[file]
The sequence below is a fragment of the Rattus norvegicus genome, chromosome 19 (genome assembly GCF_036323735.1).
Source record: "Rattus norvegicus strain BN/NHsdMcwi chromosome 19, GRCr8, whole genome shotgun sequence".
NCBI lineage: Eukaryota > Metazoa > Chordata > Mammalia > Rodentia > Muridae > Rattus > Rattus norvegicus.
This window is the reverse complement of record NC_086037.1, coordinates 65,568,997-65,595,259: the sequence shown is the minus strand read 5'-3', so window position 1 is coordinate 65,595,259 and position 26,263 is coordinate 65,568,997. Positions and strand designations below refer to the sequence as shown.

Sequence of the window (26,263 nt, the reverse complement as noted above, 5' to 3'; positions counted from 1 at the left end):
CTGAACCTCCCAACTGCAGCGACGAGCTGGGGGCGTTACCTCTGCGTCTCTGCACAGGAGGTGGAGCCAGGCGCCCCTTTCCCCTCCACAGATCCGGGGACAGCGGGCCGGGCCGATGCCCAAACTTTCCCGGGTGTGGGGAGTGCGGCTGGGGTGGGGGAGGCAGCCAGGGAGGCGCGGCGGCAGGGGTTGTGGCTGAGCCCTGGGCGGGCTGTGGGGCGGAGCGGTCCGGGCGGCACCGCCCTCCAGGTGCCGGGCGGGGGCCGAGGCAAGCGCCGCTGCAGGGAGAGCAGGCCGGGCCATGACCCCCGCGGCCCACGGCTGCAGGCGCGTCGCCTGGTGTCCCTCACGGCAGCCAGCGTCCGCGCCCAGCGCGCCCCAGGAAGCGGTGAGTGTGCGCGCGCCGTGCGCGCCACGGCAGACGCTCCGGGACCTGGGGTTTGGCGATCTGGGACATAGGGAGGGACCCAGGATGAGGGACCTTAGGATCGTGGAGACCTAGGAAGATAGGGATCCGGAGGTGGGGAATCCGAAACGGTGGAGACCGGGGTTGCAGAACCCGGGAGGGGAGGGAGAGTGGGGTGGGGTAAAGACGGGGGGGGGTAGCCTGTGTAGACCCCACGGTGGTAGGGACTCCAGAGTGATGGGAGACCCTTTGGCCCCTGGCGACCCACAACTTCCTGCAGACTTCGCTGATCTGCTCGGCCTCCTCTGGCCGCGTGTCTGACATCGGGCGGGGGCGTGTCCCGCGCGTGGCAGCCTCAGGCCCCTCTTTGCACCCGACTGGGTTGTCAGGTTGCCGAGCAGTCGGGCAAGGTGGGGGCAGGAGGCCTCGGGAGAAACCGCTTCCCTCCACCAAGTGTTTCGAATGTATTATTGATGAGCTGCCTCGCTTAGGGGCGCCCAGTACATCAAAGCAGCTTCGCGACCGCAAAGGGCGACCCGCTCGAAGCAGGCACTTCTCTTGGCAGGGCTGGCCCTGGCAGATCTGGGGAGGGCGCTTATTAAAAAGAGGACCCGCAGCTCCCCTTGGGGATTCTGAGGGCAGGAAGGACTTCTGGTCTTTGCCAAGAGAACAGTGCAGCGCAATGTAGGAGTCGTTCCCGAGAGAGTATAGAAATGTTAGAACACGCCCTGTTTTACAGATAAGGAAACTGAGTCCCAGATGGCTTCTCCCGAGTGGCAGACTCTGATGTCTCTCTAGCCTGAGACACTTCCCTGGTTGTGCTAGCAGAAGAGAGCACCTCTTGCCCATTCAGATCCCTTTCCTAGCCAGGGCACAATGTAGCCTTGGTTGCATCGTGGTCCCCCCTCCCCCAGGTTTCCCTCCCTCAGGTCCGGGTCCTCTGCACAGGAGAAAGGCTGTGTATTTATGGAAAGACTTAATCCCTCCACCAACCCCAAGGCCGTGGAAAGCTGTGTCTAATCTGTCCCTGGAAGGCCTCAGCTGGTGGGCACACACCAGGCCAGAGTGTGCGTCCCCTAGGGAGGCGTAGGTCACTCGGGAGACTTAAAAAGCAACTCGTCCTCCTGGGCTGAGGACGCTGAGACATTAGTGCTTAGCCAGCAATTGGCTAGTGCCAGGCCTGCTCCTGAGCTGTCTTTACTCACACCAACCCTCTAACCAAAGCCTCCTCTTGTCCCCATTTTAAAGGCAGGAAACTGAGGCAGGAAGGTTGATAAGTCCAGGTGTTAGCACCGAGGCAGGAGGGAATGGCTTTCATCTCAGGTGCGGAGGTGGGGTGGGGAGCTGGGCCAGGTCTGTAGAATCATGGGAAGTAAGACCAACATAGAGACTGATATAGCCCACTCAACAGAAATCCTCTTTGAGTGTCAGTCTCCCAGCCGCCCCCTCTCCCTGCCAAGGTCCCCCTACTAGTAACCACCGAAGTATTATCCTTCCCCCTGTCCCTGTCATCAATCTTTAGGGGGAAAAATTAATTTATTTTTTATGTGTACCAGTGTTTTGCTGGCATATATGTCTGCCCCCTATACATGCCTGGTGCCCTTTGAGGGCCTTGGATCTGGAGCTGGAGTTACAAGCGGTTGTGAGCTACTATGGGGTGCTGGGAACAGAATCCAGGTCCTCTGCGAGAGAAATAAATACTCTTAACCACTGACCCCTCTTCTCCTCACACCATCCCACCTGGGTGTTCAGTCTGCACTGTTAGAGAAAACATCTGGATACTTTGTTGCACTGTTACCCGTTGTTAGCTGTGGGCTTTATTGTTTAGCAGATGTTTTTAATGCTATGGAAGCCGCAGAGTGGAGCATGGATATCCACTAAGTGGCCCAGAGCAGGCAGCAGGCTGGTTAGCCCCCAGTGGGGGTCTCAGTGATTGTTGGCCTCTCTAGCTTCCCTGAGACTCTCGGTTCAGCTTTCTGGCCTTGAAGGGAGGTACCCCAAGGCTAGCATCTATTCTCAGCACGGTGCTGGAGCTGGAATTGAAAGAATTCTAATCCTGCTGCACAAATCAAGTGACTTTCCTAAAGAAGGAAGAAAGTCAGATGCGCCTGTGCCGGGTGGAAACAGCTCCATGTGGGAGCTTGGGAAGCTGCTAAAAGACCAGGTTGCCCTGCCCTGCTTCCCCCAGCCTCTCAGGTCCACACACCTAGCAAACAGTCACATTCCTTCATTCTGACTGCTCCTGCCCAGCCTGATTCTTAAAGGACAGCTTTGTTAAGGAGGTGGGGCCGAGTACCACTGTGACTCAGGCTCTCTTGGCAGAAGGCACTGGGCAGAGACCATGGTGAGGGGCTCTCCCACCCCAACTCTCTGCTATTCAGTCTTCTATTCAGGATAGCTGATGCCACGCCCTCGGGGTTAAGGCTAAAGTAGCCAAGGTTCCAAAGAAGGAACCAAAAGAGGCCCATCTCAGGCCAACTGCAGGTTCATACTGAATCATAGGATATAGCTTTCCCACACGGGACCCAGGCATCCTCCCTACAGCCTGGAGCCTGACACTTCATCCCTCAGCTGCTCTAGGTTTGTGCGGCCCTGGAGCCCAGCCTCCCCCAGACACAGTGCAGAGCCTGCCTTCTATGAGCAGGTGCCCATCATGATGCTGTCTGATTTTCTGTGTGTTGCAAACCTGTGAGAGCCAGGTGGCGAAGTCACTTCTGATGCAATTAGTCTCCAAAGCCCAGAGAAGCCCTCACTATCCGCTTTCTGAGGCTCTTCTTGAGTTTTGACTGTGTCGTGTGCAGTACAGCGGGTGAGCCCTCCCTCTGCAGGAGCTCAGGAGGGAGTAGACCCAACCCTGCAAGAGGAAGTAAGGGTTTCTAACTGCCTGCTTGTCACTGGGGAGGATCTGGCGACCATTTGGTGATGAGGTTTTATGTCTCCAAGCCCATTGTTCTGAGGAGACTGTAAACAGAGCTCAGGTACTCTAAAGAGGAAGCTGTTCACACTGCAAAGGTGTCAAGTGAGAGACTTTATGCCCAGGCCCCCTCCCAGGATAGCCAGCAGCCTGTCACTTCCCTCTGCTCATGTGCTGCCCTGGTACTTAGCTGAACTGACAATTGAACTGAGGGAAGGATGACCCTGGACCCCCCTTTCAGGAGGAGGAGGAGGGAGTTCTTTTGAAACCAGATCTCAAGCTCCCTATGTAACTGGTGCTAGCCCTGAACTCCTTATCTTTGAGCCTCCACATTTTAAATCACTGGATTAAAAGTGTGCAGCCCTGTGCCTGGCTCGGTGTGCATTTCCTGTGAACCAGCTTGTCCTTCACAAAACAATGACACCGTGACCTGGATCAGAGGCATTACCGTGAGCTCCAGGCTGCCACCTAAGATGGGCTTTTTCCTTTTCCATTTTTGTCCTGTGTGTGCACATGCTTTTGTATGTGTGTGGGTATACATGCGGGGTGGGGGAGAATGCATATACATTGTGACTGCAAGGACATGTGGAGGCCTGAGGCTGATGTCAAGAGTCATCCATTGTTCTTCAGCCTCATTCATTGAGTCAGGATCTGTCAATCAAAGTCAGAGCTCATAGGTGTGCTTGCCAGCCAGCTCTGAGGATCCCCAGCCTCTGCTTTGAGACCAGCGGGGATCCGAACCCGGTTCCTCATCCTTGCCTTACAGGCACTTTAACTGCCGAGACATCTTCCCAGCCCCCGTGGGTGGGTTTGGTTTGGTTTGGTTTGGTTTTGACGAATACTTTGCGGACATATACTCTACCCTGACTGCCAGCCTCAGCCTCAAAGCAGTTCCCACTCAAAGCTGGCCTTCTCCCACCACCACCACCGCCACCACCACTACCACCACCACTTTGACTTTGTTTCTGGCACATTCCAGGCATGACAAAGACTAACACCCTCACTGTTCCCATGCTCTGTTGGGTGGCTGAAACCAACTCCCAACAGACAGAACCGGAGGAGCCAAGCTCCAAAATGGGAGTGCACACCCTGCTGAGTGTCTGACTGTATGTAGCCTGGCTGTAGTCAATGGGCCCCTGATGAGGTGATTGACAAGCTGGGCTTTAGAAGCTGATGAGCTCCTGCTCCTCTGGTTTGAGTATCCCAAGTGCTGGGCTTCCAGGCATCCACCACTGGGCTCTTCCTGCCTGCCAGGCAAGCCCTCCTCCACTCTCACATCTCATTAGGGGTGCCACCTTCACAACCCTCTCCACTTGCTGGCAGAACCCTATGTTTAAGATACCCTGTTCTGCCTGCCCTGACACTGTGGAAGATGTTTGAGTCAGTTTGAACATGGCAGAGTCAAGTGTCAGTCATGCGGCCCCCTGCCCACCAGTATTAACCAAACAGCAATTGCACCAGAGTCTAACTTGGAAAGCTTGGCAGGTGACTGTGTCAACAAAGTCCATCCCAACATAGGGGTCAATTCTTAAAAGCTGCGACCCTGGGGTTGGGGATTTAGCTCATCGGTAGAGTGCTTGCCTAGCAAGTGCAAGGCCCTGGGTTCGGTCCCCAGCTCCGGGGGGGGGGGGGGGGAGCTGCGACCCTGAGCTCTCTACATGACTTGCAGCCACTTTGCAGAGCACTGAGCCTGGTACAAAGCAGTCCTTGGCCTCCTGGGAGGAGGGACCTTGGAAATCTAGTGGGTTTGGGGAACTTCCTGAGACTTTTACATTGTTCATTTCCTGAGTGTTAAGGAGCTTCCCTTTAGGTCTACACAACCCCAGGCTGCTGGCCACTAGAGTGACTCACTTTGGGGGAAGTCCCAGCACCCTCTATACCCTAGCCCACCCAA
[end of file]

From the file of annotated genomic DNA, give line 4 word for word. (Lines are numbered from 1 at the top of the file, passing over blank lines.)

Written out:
This window is the reverse complement of record NC_086037.1, coordinates 65,568,997-65,595,259: the sequence shown is the minus strand read 5'-3', so window position 1 is coordinate 65,595,259 and position 26,263 is coordinate 65,568,997. Positions and strand designations below refer to the sequence as shown.